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Jamaica, with its rich history, has the potential to cash in on the cultural heritage tourism market, which is estimated by the World Tourism Organisation, to generate more than 160 million trips per annum.
Minister of Tourism, Hon. Edmund Bartlett, has said that with the exception of Cuba and Puerto Rico, “there is no other Caribbean island, which can boast a wealth of cultural heritage to outpace Jamaica.”
“It is precisely because Jamaica has paid attention to our cultural heritage that we are one of the most attractive tourism destinations in the Caribbean,” the Minister stated, in a speech read by Executive Director of the Tourism Enhancement Fund, Ian Neita, at a dinner at Fort Charles, Port Royal on Tuesday (Sept. 15), for delegates attending the Inter-city Intangible Cultural Co-operation Network (ICCN) conference.
He said that the nation’s recent successes on the world sporting stage have led to “a major interest into who Jamaicans are as a people, what is our history and what it is that makes us run so fast and why we dance the way we do.”
“Recognising all of this, development and marketing of our cultural heritage icons is part of our tourism development strategy. We strongly believe in this approach, and certainly advocate it for countries, which have such assets,” he stated.
Statistics from the World Tourist Organisation indicate the about 20 per cent of tourist trips worldwide incorporate some form of cultural, heritage or historical activity and the market has the potential for growth, fuelled by the growing list of world heritage sites being recognised by the United Nations Educational, Scientific and Cultural Organisation (UNESCO).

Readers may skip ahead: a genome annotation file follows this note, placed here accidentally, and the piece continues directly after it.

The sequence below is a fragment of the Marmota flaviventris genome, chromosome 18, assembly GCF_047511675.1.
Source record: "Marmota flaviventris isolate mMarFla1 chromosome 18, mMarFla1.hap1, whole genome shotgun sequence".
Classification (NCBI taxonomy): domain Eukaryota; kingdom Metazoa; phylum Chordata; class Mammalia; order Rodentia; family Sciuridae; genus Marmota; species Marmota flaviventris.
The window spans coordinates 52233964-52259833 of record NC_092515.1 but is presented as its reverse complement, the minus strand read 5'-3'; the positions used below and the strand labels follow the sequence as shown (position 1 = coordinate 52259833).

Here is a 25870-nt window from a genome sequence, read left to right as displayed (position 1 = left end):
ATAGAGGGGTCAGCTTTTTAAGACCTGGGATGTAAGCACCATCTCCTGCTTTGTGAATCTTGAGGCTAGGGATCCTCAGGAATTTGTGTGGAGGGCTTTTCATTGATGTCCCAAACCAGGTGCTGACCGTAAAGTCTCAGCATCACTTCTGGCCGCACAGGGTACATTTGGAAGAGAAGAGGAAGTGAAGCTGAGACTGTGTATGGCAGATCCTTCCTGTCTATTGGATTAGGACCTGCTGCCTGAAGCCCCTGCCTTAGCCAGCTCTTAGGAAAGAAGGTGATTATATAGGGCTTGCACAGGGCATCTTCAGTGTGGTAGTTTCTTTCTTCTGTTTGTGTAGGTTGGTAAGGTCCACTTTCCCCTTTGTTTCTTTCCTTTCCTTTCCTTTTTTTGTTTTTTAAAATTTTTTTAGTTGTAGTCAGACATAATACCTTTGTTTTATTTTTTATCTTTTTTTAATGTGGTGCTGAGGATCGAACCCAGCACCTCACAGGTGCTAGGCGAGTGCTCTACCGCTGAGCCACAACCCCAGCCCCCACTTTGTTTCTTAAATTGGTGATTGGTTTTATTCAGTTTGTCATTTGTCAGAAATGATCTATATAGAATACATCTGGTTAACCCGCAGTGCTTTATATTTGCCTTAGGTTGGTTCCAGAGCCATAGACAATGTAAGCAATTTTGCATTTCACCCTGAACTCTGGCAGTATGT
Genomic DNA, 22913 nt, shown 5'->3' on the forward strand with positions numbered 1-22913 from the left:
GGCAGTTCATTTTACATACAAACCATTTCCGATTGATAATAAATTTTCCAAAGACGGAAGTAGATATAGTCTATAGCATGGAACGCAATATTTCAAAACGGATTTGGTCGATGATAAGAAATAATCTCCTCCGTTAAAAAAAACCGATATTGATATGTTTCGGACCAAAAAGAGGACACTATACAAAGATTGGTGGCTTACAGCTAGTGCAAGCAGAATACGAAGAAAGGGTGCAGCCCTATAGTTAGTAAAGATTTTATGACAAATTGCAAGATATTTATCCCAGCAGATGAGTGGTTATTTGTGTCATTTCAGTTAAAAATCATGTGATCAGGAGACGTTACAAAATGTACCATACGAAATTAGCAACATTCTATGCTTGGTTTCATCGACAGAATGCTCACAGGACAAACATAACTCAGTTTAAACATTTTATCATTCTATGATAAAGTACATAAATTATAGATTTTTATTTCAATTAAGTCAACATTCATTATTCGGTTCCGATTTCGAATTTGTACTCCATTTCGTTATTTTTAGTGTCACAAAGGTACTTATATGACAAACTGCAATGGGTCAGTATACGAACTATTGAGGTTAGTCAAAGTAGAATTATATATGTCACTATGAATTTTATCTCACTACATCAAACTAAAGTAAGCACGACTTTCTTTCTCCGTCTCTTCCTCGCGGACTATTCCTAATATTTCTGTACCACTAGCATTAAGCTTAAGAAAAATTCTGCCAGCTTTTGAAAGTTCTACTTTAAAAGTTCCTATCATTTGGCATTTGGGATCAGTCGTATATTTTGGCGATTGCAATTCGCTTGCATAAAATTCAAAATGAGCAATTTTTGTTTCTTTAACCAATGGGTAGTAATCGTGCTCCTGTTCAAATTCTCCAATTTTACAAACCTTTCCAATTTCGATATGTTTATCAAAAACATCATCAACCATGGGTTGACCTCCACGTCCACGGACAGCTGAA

Mr. Bartlett pointed out that of the more than 890 locations that UNESCO considers as having outstanding universal value, “Jamaica is privileged to have three such sites on a tentative list. In addition to Port Royal, (there is) Blue and John Crow Mountains National Park, (and) Seville Heritage Park, which is the site of one of the first Spanish settlements in the new world, dating from 1509.”
He contended that as awareness of UNESCO’s world heritage sites increase and their cultural importance is more fully recognised, demand to visit these sites, especially those classified as ‘in danger,’ is likely to increase the volume of cultural tourists worldwide.
A number of Mayors, Deputy Mayors, counsellors, and secretary managers were at the dinner, which was hosted by His Worship the Mayor of Kingston, Senator Desmond McKenzie.
The three-day ICCN conference, which ended yesterday (Sept. 17) at the Jamaica Conference Centre in Kingston, sought to facilitate an avenue that will showcase and enhance the rich intangible cultural heritage of member cities and countries. Intangible heritage includes the performing arts such as traditional music, dance and theatre; social practices, rituals and festive events; knowledge and practices concerning nature and the universe; and traditional craftmanship.
The ICCN is an international organisation of local government officials and their administrators, which aims to safeguard the cultural heritage of member countries, at the local level. This initiative was developed at the International Round Table of Mayors on the Safeguarding of the Intangible Cultural Heritage held in Korea in 2004.

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